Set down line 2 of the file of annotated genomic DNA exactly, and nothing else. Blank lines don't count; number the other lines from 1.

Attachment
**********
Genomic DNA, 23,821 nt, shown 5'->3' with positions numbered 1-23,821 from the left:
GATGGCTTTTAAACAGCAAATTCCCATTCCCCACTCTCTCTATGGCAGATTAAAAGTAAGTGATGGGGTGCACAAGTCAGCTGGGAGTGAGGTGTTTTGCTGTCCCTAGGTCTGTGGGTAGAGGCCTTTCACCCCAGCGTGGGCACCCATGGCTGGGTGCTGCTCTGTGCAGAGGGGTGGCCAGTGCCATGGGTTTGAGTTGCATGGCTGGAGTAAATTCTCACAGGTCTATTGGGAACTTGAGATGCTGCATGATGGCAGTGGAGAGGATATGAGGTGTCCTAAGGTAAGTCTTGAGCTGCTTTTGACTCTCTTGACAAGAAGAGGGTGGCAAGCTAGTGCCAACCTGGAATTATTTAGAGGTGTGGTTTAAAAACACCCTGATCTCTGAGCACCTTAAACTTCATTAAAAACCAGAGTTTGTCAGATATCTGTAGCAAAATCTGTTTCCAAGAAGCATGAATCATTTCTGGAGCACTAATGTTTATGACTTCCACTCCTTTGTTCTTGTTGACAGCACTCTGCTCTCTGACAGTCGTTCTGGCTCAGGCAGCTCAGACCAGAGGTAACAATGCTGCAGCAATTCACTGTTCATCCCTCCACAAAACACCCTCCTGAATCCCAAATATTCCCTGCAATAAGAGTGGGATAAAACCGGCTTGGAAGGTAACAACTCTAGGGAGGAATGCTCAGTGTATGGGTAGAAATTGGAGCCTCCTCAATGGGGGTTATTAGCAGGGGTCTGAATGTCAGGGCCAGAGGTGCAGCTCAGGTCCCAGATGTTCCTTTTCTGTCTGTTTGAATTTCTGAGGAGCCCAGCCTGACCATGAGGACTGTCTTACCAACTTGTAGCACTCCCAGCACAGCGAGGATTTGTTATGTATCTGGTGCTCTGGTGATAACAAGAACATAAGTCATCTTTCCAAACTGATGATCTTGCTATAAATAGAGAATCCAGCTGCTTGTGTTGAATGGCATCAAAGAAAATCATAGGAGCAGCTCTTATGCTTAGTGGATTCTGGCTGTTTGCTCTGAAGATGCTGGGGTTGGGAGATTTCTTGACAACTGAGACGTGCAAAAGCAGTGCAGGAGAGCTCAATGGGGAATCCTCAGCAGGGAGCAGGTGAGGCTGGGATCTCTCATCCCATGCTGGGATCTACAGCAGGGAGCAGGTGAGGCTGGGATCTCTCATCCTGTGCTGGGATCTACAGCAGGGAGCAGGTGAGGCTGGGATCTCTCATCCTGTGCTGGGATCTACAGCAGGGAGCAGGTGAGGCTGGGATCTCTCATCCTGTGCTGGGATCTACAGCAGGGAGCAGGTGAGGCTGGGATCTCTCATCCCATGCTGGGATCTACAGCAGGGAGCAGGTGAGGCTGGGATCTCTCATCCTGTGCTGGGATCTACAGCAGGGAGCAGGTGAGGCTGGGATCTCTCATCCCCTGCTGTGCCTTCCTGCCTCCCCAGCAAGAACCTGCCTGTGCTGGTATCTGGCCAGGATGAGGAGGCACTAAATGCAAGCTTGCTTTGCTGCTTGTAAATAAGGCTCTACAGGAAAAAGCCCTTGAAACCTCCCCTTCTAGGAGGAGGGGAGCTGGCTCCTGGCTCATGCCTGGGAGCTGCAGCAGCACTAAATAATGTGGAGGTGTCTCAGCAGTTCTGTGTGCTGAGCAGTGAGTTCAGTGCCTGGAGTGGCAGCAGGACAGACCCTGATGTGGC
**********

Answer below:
GATGGCTTTTAAACAGCAAATTCCCATTCCCCACTCTCTCTATGGCAGATTAAAAGTAAGTGATGGGGTGCACAAGTCAGCTGGGAGTGAGGTGTTTTGCTGTCCCTAGGTCTGTGGGTAGAGGCCTTTCACCCCAGCGTGGGCACCCATGGCTGGGTGCTGCTCTGTGCAGAGGGGTGGCCAGTGCCATGGGTTTGAGTTGCATGGCTGGAGTAAATTCTCACAGGTCTATTGGGAACTTGAGATGCTGCATGATGGCAGTGGAGAGGATATGAGGTGTCCTAAGGTAAGTCTTGAGCTGCTTTTGACTCTCTTGACAAGAAGAGGGTGGCAAGCTAGTGCCAACCTGGAATTATTTAGAGGTGTGGTTTAAAAACACCCTGATCTCTGAGCACCTTAAACTTCATTAAAAACCAGAGTTTGTCAGATATCTGTAGCAAAATCTGTTTCCAAGAAGCATGAATCATTTCTGGAGCACTAATGTTTATGACTTCCACTCCTTTGTTCTTGTTGACAGCACTCTGCTCTCTGACAGTCGTTCTGGCTCAGGCAGCTCAGACCAGAGGTAACAATGCTGCAGCAATTCACTGTTCATCCCTCCACAAAACACCCTCCTGAATCCCAAATATTCCCTGCAATAAGAGTGGGATAAAACCGGCTTGGAAGGTAACAACTCTAGGGAGGAATGCTCAGTGTATGGGTAGAAATTGGAGCCTCCTCAATGGGGGTTATTAGCAGGGGTCTGAATGTCAGGGCCAGAGGTGCAGCTCAGGTCCCAGATGTTCCTTTTCTGTCTGTTTGAATTTCTGAGGAGCCCAGCCTGACCATGAGGACTGTCTTACCAACTTGTAGCACTCCCAGCACAGCGAGGATTTGTTATGTATCTGGTGCTCTGGTGATAACAAGAACATAAGTCATCTTTCCAAACTGATGATCTTGCTATAAATAGAGAATCCAGCTGCTTGTGTTGAATGGCATCAAAGAAAATCATAGGAGCAGCTCTTATGCTTAGTGGATTCTGGCTGTTTGCTCTGAAGATGCTGGGGTTGGGAGATTTCTTGACAACTGAGACGTGCAAAAGCAGTGCAGGAGAGCTCAATGGGGAATCCTCAGCAGGGAGCAGGTGAGGCTGGGATCTCTCATCCCATGCTGGGATCTACAGCAGGGAGCAGGTGAGGCTGGGATCTCTCATCCTGTGCTGGGATCTACAGCAGGGAGCAGGTGAGGCTGGGATCTCTCATCCTGTGCTGGGATCTACAGCAGGGAGCAGGTGAGGCTGGGATCTCTCATCCTGTGCTGGGATCTACAGCAGGGAGCAGGTGAGGCTGGGATCTCTCATCCCATGCTGGGATCTACAGCAGGGAGCAGGTGAGGCTGGGATCTCTCATCCTGTGCTGGGATCTACAGCAGGGAGCAGGTGAGGCTGGGATCTCTCATCCCCTGCTGTGCCTTCCTGCCTCCCCAGCAAGAACCTGCCTGTGCTGGTATCTGGCCAGGATGAGGAGGCACTAAATGCAAGCTTGCTTTGCTGCTTGTAAATAAGGCTCTACAGGAAAAAGCCCTTGAAACCTCCCCTTCTAGGAGGAGGGGAGCTGGCTCCTGGCTCATGCCTGGGAGCTGCAGCAGCACTAAATAATGTGGAGGTGTCTCAGCAGTTCTGTGTGCTGAGCAGTGAGTTCAGTGCCTGGAGTGGCAGCAGGACAGACCCTGATGTGGC